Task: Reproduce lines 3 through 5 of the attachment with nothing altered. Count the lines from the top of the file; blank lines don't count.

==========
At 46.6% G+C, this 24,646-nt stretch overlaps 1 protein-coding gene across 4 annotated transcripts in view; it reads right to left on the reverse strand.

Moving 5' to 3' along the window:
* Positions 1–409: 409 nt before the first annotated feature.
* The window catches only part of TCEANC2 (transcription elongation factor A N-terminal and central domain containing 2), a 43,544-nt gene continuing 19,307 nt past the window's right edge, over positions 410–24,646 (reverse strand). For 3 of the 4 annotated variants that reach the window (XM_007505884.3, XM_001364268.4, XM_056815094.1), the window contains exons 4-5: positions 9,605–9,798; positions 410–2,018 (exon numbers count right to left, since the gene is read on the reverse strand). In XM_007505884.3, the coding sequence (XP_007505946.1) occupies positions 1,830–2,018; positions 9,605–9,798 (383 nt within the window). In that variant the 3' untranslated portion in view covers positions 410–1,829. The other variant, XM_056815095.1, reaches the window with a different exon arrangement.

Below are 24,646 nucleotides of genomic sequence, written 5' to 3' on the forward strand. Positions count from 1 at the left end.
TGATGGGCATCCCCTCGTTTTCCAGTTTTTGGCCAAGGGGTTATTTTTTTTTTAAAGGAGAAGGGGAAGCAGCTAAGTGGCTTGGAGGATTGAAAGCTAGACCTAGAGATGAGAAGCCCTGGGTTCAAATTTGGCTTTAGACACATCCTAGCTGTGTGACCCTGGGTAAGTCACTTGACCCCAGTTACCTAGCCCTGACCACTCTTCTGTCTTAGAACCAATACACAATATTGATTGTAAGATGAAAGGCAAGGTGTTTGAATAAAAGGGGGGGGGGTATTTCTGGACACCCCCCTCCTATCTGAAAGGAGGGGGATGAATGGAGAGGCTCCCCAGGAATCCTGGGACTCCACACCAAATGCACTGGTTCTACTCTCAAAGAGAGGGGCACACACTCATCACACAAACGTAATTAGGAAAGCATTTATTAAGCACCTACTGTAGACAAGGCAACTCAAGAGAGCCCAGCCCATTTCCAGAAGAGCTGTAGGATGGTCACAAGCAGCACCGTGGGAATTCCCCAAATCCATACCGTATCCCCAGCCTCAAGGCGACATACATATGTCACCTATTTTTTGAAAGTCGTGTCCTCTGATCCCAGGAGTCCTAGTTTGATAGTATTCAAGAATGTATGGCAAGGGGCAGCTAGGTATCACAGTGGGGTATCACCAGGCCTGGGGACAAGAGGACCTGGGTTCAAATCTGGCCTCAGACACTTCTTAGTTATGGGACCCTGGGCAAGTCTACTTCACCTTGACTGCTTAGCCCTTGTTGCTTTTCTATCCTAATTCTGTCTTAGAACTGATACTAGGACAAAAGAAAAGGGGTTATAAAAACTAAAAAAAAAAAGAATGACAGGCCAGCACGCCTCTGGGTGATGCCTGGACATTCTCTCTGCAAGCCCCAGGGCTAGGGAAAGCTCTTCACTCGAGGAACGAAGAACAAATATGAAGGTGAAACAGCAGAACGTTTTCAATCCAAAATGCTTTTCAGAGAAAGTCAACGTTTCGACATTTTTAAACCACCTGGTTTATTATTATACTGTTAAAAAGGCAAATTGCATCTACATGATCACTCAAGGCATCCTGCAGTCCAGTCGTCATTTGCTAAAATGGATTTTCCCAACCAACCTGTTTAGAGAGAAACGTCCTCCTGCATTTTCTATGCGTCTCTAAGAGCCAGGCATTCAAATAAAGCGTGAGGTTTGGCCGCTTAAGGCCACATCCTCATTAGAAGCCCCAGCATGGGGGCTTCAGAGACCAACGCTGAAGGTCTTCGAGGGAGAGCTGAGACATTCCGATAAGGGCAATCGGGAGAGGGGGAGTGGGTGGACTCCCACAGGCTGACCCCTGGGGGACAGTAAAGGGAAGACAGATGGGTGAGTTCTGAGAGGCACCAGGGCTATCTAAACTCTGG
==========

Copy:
* Positions 1–409: 409 nt before the first annotated feature.
* The window catches only part of TCEANC2 (transcription elongation factor A N-terminal and central domain containing 2), a 43,544-nt gene continuing 19,307 nt past the window's right edge, over positions 410–24,646 (reverse strand). For 3 of the 4 annotated variants that reach the window (XM_007505884.3, XM_001364268.4, XM_056815094.1), the window contains exons 4-5: positions 9,605–9,798; positions 410–2,018 (exon numbers count right to left, since the gene is read on the reverse strand). In XM_007505884.3, the coding sequence (XP_007505946.1) occupies positions 1,830–2,018; positions 9,605–9,798 (383 nt within the window). In that variant the 3' untranslated portion in view covers positions 410–1,829. The other variant, XM_056815095.1, reaches the window with a different exon arrangement.

Below are 24,646 nucleotides of genomic sequence, written 5' to 3' on the forward strand. Positions count from 1 at the left end.